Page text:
Senior woodworking students at Clearwater secondary participated in a project to build keepsakes for parents who lose babies at birth
A short lifetime of memories are attached to a project undertaken by Clearwater woodwork students last spring for grieving parents at Royal Inland Hospital.
For the students who carefully handcrafted the beautiful memory boxes, it taught knowledge and skills and also compassion in the face of deep sorrow.
For parents leaving the hospital with only memories of a baby, it provides a beautiful, engraved keepsake – a place to store tangible remembrances like photographs, clothing or tiny hand and foot prints.
Clearwater secondary school teacher Dayton Fraser was first approached about the woodworking project by a colleague whose daughter, Keira Geiger, was a nurse working on a preceptorship (practical experience and training) in the obstetrical unit (OB) at Royal Inland Hospital (RIH).
The idea was to build memory boxes and donate them to the hospital where they could be given to parents going home with only a broken heart.
Dayton, who is always on the lookout for projects that will engage students and teach them their craft, eagerly embraced the concept.
“It was a great project for our senior woodworking students. It got them on every machine from table saws to lasers for engraving and it gave them insight into life circumstances,” he said.
“It’s such a tragedy to lose a child and these students were really motivated to build a beautiful keepsake that these parents would be able to cherish forever.”
Fifteen students participated in the project and they did an “awesome job.” Each one is engraved with a butterfly and some other design, such as a baby toy or teddy bear.
Dayton said it took longer than anticipated and not every student completed their box, but those boxes will go into the inventory for next semester.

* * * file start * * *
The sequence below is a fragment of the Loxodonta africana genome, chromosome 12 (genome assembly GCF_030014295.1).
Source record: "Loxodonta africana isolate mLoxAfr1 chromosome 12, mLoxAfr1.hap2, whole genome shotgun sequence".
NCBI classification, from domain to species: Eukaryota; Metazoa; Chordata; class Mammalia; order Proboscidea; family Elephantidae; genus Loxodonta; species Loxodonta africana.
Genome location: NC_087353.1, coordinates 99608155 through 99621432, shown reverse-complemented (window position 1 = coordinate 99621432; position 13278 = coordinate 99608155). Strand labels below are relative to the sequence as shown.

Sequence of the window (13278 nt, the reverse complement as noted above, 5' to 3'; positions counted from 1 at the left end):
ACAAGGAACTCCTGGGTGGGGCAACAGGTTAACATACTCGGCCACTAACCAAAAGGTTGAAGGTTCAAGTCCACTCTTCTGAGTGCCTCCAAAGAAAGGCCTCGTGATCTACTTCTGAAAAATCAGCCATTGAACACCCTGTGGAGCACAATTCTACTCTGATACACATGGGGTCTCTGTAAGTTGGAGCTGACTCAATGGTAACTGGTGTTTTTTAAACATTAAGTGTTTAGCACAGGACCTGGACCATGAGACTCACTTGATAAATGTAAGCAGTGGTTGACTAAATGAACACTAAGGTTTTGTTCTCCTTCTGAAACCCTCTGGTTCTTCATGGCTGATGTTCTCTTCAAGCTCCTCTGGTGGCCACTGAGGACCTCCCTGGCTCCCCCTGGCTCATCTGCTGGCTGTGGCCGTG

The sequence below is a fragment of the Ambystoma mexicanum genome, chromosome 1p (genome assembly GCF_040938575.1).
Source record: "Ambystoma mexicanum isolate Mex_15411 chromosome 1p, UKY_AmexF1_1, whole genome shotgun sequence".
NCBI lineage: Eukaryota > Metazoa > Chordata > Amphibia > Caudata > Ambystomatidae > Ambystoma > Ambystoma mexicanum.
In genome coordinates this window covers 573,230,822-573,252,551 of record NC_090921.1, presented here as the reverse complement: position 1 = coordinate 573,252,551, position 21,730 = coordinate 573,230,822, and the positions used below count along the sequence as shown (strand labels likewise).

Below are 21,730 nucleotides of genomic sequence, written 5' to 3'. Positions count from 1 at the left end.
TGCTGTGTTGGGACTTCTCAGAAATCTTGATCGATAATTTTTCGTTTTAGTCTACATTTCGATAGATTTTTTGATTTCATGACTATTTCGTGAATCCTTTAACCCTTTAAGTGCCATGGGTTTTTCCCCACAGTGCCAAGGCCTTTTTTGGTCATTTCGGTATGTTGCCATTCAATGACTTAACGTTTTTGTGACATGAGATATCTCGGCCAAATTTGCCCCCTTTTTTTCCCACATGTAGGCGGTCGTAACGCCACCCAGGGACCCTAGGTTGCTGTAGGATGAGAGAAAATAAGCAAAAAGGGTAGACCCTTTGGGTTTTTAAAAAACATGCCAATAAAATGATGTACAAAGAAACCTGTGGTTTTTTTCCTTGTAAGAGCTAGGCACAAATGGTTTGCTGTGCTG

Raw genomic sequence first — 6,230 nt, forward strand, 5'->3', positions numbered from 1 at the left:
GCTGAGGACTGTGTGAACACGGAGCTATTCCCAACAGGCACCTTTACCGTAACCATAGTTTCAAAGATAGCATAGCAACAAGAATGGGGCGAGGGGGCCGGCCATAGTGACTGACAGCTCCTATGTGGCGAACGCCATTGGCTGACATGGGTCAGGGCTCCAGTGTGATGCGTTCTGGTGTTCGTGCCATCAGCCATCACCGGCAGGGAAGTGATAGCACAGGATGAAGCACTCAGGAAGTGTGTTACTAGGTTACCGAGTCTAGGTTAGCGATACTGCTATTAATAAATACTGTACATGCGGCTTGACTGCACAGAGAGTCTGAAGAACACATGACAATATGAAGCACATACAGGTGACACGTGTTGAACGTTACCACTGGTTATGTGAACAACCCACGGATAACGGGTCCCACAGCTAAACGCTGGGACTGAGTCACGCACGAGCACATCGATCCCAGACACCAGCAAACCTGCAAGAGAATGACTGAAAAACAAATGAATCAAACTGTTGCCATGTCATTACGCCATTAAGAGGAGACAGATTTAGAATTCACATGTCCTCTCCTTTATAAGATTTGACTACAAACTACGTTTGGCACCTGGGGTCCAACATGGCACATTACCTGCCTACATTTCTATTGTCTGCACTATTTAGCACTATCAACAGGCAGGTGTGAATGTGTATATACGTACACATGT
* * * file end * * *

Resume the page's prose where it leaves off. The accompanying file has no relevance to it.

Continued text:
As the project progressed, Keira completed her preceptorship and Dayton remained in contact with the OB clinical practice lead, Val Kloska. In July, she was excited to get a call from him, saying he was ready to drop off the first instalment of the memory boxes.
When he arrived at the new labour and delivery unit in the Phil & Jennie Gaglardi Tower, he was met enthusiastically by Val and the labour and delivery team who understand just how much the boxes will mean to devastated parents.
“It was such an amazing project for both the school and the obstetrical unit,” said Teressa Allwood, clinical operations manager, maternal and child services. “These memory boxes will support our families during the hardest times of their lives.”
The project will continue during the next school year and be more streamlined.
“I’ve been able to fine-tune the process for next year. The first time I do a project, I’m learning the whole time,” said Dayton.
The project also epitomizes community, which is important for Dayton as a teacher.
The wood came from the property of a retired doctor, known in Clearwater as “Dr. Bob” (MacKenzie).
During COVID when students were not in school – with Dr. Bob’s consent – social studies teacher Sylvain Menard and Dayton took down the trees, which was on the path of the Trans Mountain pipeline. Dayton, metalwork and automotive teacher Bryn Leary, and retired woodworking teacher Brent Buck milled it with Brent’s portable sawmill.
Dayton views the memory box concept as reflective of the philosophy he learned from his predecessor, Brent.
“We teach our kids skills and knowledge, but what is the point if we are not using those skills and knowledge to give back to our communities?”